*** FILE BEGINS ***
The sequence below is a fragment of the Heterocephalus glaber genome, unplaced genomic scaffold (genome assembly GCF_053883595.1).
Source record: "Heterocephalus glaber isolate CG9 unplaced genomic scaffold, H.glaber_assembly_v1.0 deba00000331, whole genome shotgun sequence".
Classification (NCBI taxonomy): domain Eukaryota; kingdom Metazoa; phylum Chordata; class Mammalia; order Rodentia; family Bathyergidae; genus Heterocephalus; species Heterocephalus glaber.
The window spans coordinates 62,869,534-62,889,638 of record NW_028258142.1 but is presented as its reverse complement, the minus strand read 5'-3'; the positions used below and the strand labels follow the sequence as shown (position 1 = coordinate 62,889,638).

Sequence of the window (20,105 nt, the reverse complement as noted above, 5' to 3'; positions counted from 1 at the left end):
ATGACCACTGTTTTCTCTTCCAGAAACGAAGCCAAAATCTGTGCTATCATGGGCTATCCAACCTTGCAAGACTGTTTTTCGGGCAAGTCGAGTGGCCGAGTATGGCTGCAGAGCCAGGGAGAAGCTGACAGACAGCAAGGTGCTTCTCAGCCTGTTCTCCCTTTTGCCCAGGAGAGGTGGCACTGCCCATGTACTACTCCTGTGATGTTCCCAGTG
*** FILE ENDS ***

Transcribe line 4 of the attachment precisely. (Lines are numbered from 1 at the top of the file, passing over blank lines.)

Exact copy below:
The window spans coordinates 62,869,534-62,889,638 of record NW_028258142.1 but is presented as its reverse complement, the minus strand read 5'-3'; the positions used below and the strand labels follow the sequence as shown (position 1 = coordinate 62,889,638).